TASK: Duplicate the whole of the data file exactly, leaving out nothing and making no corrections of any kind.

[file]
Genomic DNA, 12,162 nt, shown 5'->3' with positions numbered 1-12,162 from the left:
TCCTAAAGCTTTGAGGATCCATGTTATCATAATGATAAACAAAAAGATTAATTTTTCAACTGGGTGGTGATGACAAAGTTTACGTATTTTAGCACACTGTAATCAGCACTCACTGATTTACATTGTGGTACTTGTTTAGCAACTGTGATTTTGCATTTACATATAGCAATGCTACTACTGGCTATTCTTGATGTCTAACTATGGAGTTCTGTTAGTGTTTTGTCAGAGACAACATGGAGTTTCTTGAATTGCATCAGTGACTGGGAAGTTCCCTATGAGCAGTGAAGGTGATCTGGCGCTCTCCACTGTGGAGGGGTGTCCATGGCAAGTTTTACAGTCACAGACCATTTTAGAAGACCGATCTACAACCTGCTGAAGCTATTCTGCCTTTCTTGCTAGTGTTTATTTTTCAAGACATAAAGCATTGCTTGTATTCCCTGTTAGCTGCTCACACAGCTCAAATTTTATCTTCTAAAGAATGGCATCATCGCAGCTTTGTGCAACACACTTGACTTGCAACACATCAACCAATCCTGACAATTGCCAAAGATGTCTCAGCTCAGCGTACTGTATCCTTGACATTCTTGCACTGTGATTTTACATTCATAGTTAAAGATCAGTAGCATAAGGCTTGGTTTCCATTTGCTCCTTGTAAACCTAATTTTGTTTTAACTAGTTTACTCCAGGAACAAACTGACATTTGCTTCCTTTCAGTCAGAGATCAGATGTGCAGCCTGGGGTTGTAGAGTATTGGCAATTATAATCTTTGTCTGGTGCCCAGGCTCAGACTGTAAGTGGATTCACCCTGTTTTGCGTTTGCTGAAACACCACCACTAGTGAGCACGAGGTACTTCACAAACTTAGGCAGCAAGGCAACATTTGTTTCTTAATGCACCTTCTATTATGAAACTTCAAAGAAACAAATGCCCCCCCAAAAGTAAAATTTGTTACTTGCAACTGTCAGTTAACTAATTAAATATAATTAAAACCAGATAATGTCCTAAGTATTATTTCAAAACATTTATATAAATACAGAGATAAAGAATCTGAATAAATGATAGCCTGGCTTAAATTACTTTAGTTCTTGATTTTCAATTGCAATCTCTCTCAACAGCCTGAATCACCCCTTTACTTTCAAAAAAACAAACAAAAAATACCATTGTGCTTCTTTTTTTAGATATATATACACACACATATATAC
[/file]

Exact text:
Genomic DNA, 12,162 nt, shown 5'->3' with positions numbered 1-12,162 from the left:
TCCTAAAGCTTTGAGGATCCATGTTATCATAATGATAAACAAAAAGATTAATTTTTCAACTGGGTGGTGATGACAAAGTTTACGTATTTTAGCACACTGTAATCAGCACTCACTGATTTACATTGTGGTACTTGTTTAGCAACTGTGATTTTGCATTTACATATAGCAATGCTACTACTGGCTATTCTTGATGTCTAACTATGGAGTTCTGTTAGTGTTTTGTCAGAGACAACATGGAGTTTCTTGAATTGCATCAGTGACTGGGAAGTTCCCTATGAGCAGTGAAGGTGATCTGGCGCTCTCCACTGTGGAGGGGTGTCCATGGCAAGTTTTACAGTCACAGACCATTTTAGAAGACCGATCTACAACCTGCTGAAGCTATTCTGCCTTTCTTGCTAGTGTTTATTTTTCAAGACATAAAGCATTGCTTGTATTCCCTGTTAGCTGCTCACACAGCTCAAATTTTATCTTCTAAAGAATGGCATCATCGCAGCTTTGTGCAACACACTTGACTTGCAACACATCAACCAATCCTGACAATTGCCAAAGATGTCTCAGCTCAGCGTACTGTATCCTTGACATTCTTGCACTGTGATTTTACATTCATAGTTAAAGATCAGTAGCATAAGGCTTGGTTTCCATTTGCTCCTTGTAAACCTAATTTTGTTTTAACTAGTTTACTCCAGGAACAAACTGACATTTGCTTCCTTTCAGTCAGAGATCAGATGTGCAGCCTGGGGTTGTAGAGTATTGGCAATTATAATCTTTGTCTGGTGCCCAGGCTCAGACTGTAAGTGGATTCACCCTGTTTTGCGTTTGCTGAAACACCACCACTAGTGAGCACGAGGTACTTCACAAACTTAGGCAGCAAGGCAACATTTGTTTCTTAATGCACCTTCTATTATGAAACTTCAAAGAAACAAATGCCCCCCCAAAAGTAAAATTTGTTACTTGCAACTGTCAGTTAACTAATTAAATATAATTAAAACCAGATAATGTCCTAAGTATTATTTCAAAACATTTATATAAATACAGAGATAAAGAATCTGAATAAATGATAGCCTGGCTTAAATTACTTTAGTTCTTGATTTTCAATTGCAATCTCTCTCAACAGCCTGAATCACCCCTTTACTTTCAAAAAAACAAACAAAAAATACCATTGTGCTTCTTTTTTTAGATATATATACACACACATATATAC